The field from which we removed a truckload of young grape vines, to make room for a new field of asparagus. The tractor is digging up the rows so we can pull out the vines. This was not a small field!
After spending two months, over two years, working on our French in classes near Nice, we wanted to put it to use and see how we could do in the real world. So we signed up to be “Woofers,” [World-side Opportunities in Organic Farming] on a farm in Provence. We lived for 4 days with a family whose son, Mario, was intent on becoming a self-sustaining organic farmer. We traded our work for a place to stay, all our meals, and a chance to get to know the family, their way of life, and to practice our French (no one in the family spoke English). We emailed back a forth a bit before we left for France, but really had little idea what we were getting into. It turned out to be a truly wonderful experience.
In addition to farming, Mario and his family ran a bed & breakfast (a “chambre d’hote” in France) so we thought we’d fit right in — help cook breakfast, clean rooms, work in the garden a bit. Except that he had no guests in March, and a great need for help in his fields. So we spent four amazing days working as farm hands, living with his family, and speaking French. The only bad part was that we arrived at the same time as a major windstorm — a Mistral. This legendary wind blows straight from the Artic; it is fierce and very cold. For the first three days, the wind blew constantly at 40 – 50 miles per hour, with gusts well over 60! And the temperature was in the 30′s and low 40′s. The only saving grace was the brilliant sunshine.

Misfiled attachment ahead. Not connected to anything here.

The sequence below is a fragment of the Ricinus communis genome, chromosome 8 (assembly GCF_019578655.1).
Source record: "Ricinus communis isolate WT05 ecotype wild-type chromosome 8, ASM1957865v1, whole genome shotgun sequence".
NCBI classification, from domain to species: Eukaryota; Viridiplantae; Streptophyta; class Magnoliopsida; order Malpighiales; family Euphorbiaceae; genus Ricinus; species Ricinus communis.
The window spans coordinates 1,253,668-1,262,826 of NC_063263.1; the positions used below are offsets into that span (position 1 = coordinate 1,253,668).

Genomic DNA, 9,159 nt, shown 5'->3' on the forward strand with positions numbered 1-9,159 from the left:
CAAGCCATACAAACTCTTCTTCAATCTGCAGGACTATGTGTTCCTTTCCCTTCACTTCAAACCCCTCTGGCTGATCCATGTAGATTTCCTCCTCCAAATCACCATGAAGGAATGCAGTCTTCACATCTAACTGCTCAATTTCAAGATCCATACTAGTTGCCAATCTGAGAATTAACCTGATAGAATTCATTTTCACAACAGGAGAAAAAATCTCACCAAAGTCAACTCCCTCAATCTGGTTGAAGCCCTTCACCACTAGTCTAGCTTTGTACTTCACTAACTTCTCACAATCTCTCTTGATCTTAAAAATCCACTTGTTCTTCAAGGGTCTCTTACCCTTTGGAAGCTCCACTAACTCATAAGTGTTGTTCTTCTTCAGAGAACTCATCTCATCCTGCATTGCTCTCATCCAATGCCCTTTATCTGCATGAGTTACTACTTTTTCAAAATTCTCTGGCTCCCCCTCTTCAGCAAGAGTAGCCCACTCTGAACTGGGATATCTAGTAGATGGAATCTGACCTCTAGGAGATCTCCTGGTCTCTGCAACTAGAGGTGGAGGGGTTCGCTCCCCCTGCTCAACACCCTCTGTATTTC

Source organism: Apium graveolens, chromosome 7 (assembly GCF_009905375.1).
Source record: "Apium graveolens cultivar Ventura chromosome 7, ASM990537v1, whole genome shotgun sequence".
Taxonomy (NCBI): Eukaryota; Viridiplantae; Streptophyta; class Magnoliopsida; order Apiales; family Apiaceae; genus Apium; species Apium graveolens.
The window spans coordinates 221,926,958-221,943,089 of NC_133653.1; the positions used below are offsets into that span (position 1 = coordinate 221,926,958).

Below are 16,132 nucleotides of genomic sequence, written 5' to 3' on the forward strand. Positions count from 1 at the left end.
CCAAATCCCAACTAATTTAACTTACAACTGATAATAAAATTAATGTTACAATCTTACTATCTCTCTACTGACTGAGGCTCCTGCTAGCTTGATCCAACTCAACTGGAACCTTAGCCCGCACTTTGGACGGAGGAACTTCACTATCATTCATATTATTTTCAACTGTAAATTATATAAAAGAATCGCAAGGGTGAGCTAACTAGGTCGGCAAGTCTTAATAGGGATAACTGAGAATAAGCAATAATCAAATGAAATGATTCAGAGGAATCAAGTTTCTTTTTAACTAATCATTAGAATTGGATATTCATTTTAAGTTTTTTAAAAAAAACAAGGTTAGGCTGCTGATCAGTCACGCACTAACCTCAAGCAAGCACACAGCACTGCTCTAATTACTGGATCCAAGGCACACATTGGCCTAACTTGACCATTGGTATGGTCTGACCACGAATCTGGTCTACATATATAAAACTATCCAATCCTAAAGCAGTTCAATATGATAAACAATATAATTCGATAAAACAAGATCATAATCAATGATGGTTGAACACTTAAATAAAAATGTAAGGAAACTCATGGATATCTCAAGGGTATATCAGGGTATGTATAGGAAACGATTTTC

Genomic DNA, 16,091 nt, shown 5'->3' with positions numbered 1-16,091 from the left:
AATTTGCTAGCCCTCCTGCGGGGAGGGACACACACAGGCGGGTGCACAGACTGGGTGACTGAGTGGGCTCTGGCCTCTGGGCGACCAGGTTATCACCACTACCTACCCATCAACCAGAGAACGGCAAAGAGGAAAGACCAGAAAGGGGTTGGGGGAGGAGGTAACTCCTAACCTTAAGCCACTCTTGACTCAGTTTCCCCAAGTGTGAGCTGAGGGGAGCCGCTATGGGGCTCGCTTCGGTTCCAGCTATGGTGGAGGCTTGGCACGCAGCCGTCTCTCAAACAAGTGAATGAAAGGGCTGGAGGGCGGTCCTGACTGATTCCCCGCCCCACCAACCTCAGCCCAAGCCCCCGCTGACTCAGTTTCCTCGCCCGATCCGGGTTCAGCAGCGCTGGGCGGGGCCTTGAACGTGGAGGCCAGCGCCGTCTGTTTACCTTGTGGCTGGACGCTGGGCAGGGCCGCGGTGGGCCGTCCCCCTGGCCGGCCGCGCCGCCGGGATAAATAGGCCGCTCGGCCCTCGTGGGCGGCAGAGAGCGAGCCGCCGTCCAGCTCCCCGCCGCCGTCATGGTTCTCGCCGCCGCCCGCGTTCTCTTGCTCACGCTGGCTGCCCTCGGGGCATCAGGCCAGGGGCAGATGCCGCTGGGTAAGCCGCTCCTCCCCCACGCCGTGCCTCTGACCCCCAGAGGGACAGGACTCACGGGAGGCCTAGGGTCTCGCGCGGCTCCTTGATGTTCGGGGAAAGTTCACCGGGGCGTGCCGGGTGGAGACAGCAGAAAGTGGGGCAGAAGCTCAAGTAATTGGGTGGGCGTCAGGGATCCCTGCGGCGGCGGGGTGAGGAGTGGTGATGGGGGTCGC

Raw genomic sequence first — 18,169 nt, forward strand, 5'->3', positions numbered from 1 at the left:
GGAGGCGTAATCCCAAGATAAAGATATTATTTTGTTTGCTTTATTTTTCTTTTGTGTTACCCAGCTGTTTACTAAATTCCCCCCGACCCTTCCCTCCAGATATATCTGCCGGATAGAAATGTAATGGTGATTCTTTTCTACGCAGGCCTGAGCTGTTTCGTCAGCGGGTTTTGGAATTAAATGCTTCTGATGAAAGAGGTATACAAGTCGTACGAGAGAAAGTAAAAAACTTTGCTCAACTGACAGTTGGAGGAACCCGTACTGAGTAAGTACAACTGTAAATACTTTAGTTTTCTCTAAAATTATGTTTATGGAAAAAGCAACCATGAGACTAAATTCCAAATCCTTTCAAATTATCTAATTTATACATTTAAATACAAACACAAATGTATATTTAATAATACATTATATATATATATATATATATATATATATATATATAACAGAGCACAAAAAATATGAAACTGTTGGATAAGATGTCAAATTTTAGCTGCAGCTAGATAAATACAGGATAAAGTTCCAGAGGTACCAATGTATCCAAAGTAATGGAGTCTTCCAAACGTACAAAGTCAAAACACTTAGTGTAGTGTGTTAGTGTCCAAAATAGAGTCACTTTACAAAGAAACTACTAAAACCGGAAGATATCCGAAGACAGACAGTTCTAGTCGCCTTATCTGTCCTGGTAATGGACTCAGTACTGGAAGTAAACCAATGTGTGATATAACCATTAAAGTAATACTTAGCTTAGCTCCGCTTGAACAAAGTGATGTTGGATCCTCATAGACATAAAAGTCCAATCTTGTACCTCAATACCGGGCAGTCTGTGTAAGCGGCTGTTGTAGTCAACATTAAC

You might think that with these climactic conditions, no one would work outside. Not so! We spent 3 1/2 frigid days pulling out grape vines, planting some of the vines in another vineyard, weeding a newly planted vegetable garden, pruning back a sizable vineyard that had gone without care or pruning for several years, and trying to stay warm. Fortunately, the wind stopped for our last day of work so we got a sense of what the Provencal weather is usually like this time of year. But the four days we spent “:woofing” were unforgettable — we laughed a lot, drank a lot of wine, ate very well, took a lot of Motrin, found out that we could understand and make ourselves understood pretty well in French, and got acquainted with a truly delightful family which we will probably visit again. Here are some pictures of our adventure. They include trying to light a fire to make coffee in 60 mph winds, the load of vines we removed, Tom weeding, Carolyn trying to stay warm, a work break from pruning during our one warmish day, the vineyard we pruned (note its size, and the difference between the pruned and unpruned rows), the B&B, and Carolyn with Mario’s wonderful family.